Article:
The Carter Blog
View from Here: Carter Community Artists
Apr 05, 2023
In her series View from Here, Christina Fernandez explores how people see the world by taking photos through the windows of the homes and studios of historical figures and artists. Each image presents a different perspective, whether an artist's view out her window at a Japanese internment camp or two sisters' views from the lighthouse where they were the final custodians. Fernandez's focus on the interior leaves the exterior slightly blurred, transporting the viewer to each person's intimate space. The tightly cropped, vertical images become, as she calls them, "portraits of that person through their vision."
In response to this series, we asked our 2023 Carter Community Artists about the views from their home or studio and how their views have shaped or inspired their artistic practices.
Through the window in my studio, I see my front lawn, the street, and my neighbors’ houses and cars. My indoor-only cat enjoys looking out of the studio window much more than I do. He avidly stares at birds, dog walkers, and cars passing by. I imagine him scheming of ways to escape to the outdoors and having dangerous adventures in the neighborhood. My lack of interest in the view through my studio window forces my focus back inside to my work. However, inspiration for me does involve looking outdoors. I take car trips to various places I want to depict in my work. During the trips, I look out my car’s windows, through the viewfinder of my camera, or simply through my eyeglasses. Then, back in the studio, I spend months creating landscape images. I plan compositions, dye fabric, and sew threads for seemingly endless hours with my sewing machine and by hand. I most appreciate my window when the light through it helps me distinguish among my 1,000+ spools of thread to pick the best shade of a particular color for my work. While the view through the studio window is rarely interesting enough to distract me, it does serve as a reminder that inspiration is never that far away. Like my cat, I am scheming of new adventures while working inside.
The view from my studio includes the domestic sphere, as I work adjacent to the family home. This blurring of boundaries shapes my studio practice and art in many ways. I can turn from my easel and see my kids in the backyard, the daylight changing, or a neighbor hanging clothes to dry. My studio view sometimes is interrupted by a visitor like my son who critiques my work, my daughter setting up to make her own drawing, or my partner stopping in to see the latest progress as she gets home from work. This checking in on my studio practice is sometimes an inconvenience or interruption, but at the same time it keeps my practice grounded in the “real world.” This connection is important as I work to create paintings that reflect our collective responses to climate change and to how I initiate that conversation across the landscape-based paintings of my recent series. The proximity of my workspace to home is also valuable, as I often move in and out the studio during my day, whether it’s drinking my morning coffee staring at work in progress or squeezing in a late-night painting session.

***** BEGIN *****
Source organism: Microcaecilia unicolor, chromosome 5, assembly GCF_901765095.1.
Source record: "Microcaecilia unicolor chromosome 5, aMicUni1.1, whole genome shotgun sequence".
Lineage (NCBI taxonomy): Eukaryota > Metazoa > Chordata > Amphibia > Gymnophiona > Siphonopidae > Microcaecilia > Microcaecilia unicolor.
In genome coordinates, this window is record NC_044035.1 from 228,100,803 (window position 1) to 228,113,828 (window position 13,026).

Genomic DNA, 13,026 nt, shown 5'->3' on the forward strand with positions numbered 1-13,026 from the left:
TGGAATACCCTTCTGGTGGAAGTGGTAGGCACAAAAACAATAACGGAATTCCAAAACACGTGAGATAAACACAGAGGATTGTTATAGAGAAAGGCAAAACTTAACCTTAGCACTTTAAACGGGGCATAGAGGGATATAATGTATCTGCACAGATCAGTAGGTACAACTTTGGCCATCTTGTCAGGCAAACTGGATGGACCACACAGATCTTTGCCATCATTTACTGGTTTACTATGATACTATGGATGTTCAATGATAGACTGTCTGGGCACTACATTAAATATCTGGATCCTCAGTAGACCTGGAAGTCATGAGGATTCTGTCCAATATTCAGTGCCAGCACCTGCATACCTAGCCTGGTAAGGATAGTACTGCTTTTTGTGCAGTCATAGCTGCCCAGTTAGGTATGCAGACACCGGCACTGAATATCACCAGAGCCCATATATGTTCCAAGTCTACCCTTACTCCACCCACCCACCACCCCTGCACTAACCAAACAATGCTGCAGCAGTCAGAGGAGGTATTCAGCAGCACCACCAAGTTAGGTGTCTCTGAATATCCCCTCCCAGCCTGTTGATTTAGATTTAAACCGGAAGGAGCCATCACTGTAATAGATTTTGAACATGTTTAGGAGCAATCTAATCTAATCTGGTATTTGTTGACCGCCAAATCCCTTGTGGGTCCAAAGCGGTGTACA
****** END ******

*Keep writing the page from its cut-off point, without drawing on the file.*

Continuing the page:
As a first-time homeowner, in gratitude, I’ve peered out of my upstairs art studio window many times but hadn’t fully considered the visuality of the window’s vertical plane because the view changes with my positioning. For example, from the desk’s chair I primarily see rooftops (my neighbors and that of my attached garage), while standing close to the glass and looking straight ahead, I see the neighborhood beyond. But if I sit on the floor and look up, the sky and treetops frame my view. What’s consistent from all three angles are rooftops, which for me denote zenith points, endless possibilities, and a pondering of what’s next. How I interact with the window dictates my perspective, reminding me that my paradigms have evolved with my positioning. Experience and time have influenced my artistic big ideas, subject matter, methodologies, and creative research. However, no matter how I choose to look through the glass, daylight always permeates, illuminating everything in the room and offering a fresh perspective. My work honors the ancestors, acknowledges the complexities of the present while speculating Black futures, and so the window’s light inspires me to continue creating and know that with morning light, opportunity awaits beyond the horizon.
The view from my “studio” reflects much of what I attempt to capture when I write, draw, or paint. I put “studio” in quotation marks because while there is a photo of me sitting in my garage “studio,” where I have a collection of art supplies, lately my work has felt intangible. Like birdsong, chicken squalls, rooster calls, and chain link twinkling in the wind, I’ve been all over the place. Ebbing and flowing, making art, teaching art, not making art, not writing, and transitioning. My studio is in my garage. A space that is connected to my home by our driveway and a patio in the backyard. When I open the garage door, I have a wall-sized view of my neighbors, the street, the cars, and a little three-legged dog who visits my dog. I see green grass with white sparkling reflections of sunlight, the darkness of shadow under the dog as he walks past. I imagine how I would put that on paper with the edge or tip of the pencil, where I would blend or erase, where the highlights would go, what colors I would use to paint the shadows and the sparkles, and how I would curve lines and use color to add expressions.